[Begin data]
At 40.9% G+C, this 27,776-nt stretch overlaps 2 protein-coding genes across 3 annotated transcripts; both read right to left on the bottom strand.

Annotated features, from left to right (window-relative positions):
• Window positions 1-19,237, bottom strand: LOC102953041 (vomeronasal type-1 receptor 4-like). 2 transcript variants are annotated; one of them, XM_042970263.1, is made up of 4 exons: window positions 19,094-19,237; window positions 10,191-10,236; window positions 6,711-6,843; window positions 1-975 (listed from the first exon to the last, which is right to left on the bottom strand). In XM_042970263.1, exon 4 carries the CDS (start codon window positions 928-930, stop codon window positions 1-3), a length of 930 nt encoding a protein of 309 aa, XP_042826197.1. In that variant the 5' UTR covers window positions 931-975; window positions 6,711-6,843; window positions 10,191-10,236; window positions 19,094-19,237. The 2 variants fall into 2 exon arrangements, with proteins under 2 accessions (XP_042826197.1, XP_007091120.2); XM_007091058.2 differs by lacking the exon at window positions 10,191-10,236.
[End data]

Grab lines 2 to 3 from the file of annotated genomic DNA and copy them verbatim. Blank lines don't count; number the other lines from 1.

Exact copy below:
Annotated features, from left to right (window-relative positions):
• Window positions 1-19,237, bottom strand: LOC102953041 (vomeronasal type-1 receptor 4-like). 2 transcript variants are annotated; one of them, XM_042970263.1, is made up of 4 exons: window positions 19,094-19,237; window positions 10,191-10,236; window positions 6,711-6,843; window positions 1-975 (listed from the first exon to the last, which is right to left on the bottom strand). In XM_042970263.1, exon 4 carries the CDS (start codon window positions 928-930, stop codon window positions 1-3), a length of 930 nt encoding a protein of 309 aa, XP_042826197.1. In that variant the 5' UTR covers window positions 931-975; window positions 6,711-6,843; window positions 10,191-10,236; window positions 19,094-19,237. The 2 variants fall into 2 exon arrangements, with proteins under 2 accessions (XP_042826197.1, XP_007091120.2); XM_007091058.2 differs by lacking the exon at window positions 10,191-10,236.